Business leaders doubt trade vote happens before elections

Greg Nash

Business leaders on Thursday expressed doubt that a sweeping Pacific Rim trade agreement will come up for a vote in Congress before the November elections.

Bruce Josten, the top lobbyist for the U.S. Chamber of Commerce, said that there are several significant factors in play that will determine whether lawmakers will be ready to vote on the 12-nation Trans-Pacific Partnership (TPP) by this summer.

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"That means to me that it’d be pretty tight a question to see that [TPP] voted on in that time frame up until about June,” Josten told reporters during a press conference following the Chamber's State of American Business address. 

"So I think that’s a bit of a push to see that happen in that time frame," he said. But he added that a vote before November was not impossible.

Senate Majority Leader Mitch McConnell (R-Ky.) has said a vote on the trade deal shouldn't come before the elections, though Speaker Paul Ryan (R-Wis.) has talked about holding a vote as soon as possible.

Josten and Chamber President Tom Donohue listed a series of hurdles that must be cleared before the TPP can be considered by the House and Senate.

They noted that the push by Republican leaders on Capitol Hill to pass all 12 annual appropriations bills through the regular process could eat up critical floor time between now and their summer recess in July, when lawmakers will begin an early, extended break for the presidential nominating conventions.

Consideration of the TPP must also adhere to a strict timeline set by fast-track authority legislation. 

Josten noted a that an influential economic report that is due out in mid-May from the International Trade Commission also weighs heavily on the TPP timetable.

Donohue said that the Obama administration must work with congressional lawmakers to address several aspects of the deal — notably on pharmaceuticals and tobacco — “without opening up the agreement” and then go out and find the votes and determine the best time to take a vote.

But they both made clear that there is a desire by Congress, the White House and business interests to approve the pact this year.

“I think everybody wants to get this done, I think everybody has to figure out how we’re going to get it done,” Josten said.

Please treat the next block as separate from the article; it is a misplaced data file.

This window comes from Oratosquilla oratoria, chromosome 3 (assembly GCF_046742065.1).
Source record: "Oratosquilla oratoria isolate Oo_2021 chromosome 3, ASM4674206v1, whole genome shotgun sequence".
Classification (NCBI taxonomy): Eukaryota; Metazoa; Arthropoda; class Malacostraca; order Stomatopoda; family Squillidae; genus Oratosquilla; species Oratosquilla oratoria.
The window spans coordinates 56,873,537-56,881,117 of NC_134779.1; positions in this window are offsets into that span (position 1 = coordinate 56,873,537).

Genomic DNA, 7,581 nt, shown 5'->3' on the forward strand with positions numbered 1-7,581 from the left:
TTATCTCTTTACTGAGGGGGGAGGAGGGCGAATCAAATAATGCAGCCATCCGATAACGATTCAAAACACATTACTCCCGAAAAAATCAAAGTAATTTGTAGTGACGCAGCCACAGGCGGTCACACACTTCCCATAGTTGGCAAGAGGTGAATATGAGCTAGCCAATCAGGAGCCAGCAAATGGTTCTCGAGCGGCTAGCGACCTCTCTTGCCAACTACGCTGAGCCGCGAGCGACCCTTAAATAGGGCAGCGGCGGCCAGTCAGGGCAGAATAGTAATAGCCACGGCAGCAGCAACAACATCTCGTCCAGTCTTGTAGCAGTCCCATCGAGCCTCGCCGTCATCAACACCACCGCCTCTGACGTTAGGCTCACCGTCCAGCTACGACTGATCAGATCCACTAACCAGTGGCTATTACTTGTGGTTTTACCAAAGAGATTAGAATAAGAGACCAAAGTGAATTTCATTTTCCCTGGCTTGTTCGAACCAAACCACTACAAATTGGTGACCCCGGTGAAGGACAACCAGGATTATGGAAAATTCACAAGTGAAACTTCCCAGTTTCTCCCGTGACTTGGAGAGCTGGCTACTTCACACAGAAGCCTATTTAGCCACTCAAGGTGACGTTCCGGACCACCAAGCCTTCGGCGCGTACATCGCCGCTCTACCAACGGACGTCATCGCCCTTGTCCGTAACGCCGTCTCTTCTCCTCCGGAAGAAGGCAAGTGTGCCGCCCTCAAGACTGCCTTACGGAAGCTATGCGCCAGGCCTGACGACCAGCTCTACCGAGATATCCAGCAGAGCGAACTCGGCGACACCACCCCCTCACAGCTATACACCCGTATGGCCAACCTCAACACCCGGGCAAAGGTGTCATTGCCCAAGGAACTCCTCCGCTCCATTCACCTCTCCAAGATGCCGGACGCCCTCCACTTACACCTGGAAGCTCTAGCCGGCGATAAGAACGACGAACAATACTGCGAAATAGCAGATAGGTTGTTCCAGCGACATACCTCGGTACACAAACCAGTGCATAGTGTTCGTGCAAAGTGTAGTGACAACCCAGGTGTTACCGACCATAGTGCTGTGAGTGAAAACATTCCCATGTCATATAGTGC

But the path toward resolving issues and figuring out the best time for a vote is still very much in flux.

Josten suggested a process of side agreements used in the past on trade deals to address concerns.

“Don’t forget this administration proposed side agreements to Colombia outside the agreement before they would send it to Congress,” he said. “There were similar efforts on other agreements, so this is not new to this agreement or any other agreement.”

Josten and Donohue also tried to quell concerns that lawmakers who were supportive of trade promotion authority (TPA) might vote against the TPP, including Senate Finance Committee Chairman Orrin Hatch (R-Utah).

“It’s important to recognize that Sen. Hatch was a vigorous supporter of TPA and he didn’t do that because he was against trade agreements," Donohue said. "He just wants to make sure they are done right."

Josten said that it is best "not to conflate" the concerns of McConnell and Hatch who have each expressed concerns about certain provisions in the TPP agreement "because that has nothing to do with their otherwise well-ground and exceptionally strong support for trade."

"This is not unusual," Josten said. "And that’s what everybody is saying — they want to fix something — and we also are in the same boat with them because we want to get this deal done and enacted it into law."

In his address, Donohue reaffirmed that the Chamber would aggressively pursue completion of the TPP this year as well as completing an agreement with the European Union, among other trade initiatives.

In his State of the Union address on Tuesday, President Obama called on Congress to pass the TPP as an example of the United States using its powers to "mobilize the world to work with us” on issues of global concern.

He said the TPP will "open markets, protect workers and the environment and advance American leadership in Asia."